Herald Sun

I’m no drug cheat

-

TOUR de France leader Chris Froome has chal­lenged his de­trac­tors to prove he has been dop­ing be­fore mak­ing un­sub­stan­ti­ated ac­cu­sa­tions.

Froome has had to cope with a bar­rage of ques­tions about dop­ing since a stun­ning win on the Tour’s 10th stage on Tues­day, when he opened up an al­most three-minute lead over the rest of the field.

With other moun­tain stages to come, some peo­ple be­lieve Froome could end up win­ning by a land­slide.

While fend­ing off ques­tions about his le­git­i­macy some­one al­legedly hacked his Sky team’s com­put­ers and stole some train­ing data which was then pub­lished on the in­ter­net.

“Those peo­ple should come and see us train, see how hard we work and see how I live my life,” a de­fi­ant Froome said fol­low­ing Wed­nes­day’s 11th stage, in which he main­tained his lead.

“Then tell me I’m not clean!”

He added: “Peo­ple should have some proof be­fore they start mak­ing ac­cu­sa­tions.”

A video of Froome’s fa­mous vic­tory on Mont Ven­toux dur­ing his 2013 Tour-win­ning year was pub­lished on the in­ter­net show­ing that his heart-rate re­mained sta­ble at 160 beats a minute de­spite him ac­cel­er­at­ing away from his ri­vals.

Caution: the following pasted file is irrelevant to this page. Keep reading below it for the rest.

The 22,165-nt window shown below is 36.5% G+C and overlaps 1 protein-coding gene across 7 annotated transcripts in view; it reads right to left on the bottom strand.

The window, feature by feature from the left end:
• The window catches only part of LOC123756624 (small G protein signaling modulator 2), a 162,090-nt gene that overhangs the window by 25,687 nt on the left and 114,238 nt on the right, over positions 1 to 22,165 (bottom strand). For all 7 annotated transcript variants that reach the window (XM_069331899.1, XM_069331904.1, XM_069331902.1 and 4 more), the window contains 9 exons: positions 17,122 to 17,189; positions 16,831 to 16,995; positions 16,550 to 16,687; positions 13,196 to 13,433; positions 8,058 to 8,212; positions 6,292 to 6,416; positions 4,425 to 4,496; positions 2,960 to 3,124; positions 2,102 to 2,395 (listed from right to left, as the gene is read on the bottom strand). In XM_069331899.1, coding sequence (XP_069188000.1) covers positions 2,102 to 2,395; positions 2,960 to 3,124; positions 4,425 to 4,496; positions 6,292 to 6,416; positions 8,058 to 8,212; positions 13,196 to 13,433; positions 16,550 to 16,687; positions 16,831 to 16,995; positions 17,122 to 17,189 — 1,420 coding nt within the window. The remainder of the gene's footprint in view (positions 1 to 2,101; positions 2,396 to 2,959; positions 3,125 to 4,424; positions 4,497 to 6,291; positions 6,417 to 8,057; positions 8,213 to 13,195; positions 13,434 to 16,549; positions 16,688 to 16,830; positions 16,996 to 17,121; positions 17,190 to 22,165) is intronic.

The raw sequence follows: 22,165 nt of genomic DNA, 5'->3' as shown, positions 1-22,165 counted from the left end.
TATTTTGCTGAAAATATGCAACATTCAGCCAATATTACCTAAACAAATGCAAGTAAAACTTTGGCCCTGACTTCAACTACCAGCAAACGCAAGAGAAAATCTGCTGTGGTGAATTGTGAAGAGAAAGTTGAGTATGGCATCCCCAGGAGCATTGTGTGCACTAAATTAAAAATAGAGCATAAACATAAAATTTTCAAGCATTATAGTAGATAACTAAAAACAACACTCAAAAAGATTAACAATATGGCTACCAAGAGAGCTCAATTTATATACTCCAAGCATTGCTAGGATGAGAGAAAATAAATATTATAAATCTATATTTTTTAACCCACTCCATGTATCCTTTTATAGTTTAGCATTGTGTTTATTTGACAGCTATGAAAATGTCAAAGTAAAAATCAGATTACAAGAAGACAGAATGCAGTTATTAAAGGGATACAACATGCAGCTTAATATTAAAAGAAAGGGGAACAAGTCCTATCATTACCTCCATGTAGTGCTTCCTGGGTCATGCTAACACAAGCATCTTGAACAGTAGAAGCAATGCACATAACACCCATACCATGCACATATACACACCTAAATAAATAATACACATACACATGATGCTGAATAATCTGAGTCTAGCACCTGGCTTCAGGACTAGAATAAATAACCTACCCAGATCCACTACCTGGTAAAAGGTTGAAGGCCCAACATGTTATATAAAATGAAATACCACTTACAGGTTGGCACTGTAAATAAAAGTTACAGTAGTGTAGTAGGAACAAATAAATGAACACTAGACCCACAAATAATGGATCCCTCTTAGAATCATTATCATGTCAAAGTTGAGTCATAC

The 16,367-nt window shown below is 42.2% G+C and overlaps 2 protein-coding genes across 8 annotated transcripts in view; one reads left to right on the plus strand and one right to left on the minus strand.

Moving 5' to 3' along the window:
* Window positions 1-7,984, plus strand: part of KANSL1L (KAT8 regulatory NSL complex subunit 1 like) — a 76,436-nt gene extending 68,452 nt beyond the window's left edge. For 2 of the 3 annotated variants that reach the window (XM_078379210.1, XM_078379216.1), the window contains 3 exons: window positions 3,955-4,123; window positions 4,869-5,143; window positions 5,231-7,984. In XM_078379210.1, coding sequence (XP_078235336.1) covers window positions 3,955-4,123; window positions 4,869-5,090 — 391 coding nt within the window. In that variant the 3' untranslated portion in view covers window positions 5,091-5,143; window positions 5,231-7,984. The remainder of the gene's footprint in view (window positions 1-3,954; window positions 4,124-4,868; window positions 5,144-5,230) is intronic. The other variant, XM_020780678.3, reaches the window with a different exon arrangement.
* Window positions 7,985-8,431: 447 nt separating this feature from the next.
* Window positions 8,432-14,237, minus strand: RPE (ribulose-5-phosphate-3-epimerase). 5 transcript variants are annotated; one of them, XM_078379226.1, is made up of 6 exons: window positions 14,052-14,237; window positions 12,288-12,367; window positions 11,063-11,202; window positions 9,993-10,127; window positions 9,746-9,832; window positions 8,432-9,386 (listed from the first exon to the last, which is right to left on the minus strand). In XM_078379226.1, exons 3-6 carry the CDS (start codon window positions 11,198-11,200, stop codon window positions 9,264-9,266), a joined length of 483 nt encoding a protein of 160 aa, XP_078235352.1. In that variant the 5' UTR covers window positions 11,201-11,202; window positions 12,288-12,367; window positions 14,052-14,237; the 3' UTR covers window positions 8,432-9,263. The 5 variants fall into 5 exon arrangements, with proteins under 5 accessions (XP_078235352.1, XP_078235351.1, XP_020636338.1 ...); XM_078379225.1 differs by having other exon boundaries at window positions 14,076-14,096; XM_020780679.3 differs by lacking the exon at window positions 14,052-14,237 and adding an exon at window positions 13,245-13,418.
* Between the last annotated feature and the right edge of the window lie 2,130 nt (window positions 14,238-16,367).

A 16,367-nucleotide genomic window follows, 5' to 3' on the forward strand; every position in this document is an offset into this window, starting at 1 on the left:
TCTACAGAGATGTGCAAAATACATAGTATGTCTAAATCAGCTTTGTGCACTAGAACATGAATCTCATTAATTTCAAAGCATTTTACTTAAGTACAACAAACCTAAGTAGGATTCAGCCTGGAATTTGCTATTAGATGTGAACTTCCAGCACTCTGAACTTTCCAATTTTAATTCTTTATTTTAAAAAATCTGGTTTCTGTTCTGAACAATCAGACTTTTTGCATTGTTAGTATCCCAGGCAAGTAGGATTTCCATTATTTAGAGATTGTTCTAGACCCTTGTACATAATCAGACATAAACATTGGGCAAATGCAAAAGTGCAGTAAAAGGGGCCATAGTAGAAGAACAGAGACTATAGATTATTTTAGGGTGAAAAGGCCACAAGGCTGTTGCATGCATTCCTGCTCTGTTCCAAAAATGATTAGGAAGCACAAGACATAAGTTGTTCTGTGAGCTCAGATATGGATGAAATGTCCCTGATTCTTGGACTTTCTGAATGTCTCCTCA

Many peo­ple re­acted in­cred­u­lously to that, be­liev­ing it to be im­pos­si­ble.

But Froome dis­missed any such con­cerns.

“I’ve put that data out there my­self in my book. I said my max­i­mum heart-rate is only 170,” the Kenyan-born rider said. “Af­ter two weeks of the Tour on Ven­toux it’s quite sur­pris­ing it’s 160, it’s nor­mally a bit lower than that.”

Sky man­ager Dave Brails­ford said the sus­pi­cions were to be ex­pected.

“I think with the past we’ve had in cy­cling, it’s rea­son­able,” he said.

Brails­ford also pointed out that the gaps be­tween Froome and some lesser lights on Tues­day’s stage were noth­ing to be alarmed about, quite the op­po­site in fact.

Tony Gal­lopin, a French­man not noted for his climb­ing abil­ity, and Adam Yates, a 22year-old Bri­ton rid­ing his first Tour de France, both fin­ished just two min­utes be­hind Froome.

But be­cause the likes of reign­ing cham­pion Vin­cenzo Nibali and two-time for­mer win­ner Al­berto Con­ta­dor lost 4min 25sec and 2min 51sec re­spec­tively, tongues started wag­ging.

In Wed­nes­day’s 188km 11th stage, Poland’s Rafal Ma­jka took the hon­ours af­ter a solo break­away in the Pyre­nees.

 ??  ?? Chris Froome climbs the Col du Tour­malet as an ap­par­ent Hawthorn sup­porter tries to keep pace with him. Pic­ture: GETTY IM­AGES
Chris Froome climbs the Col du Tour­malet as an ap­par­ent Hawthorn sup­porter tries to keep pace with him. Pic­ture: GETTY IM­AGES

Newspapers in English

Newspapers from Australia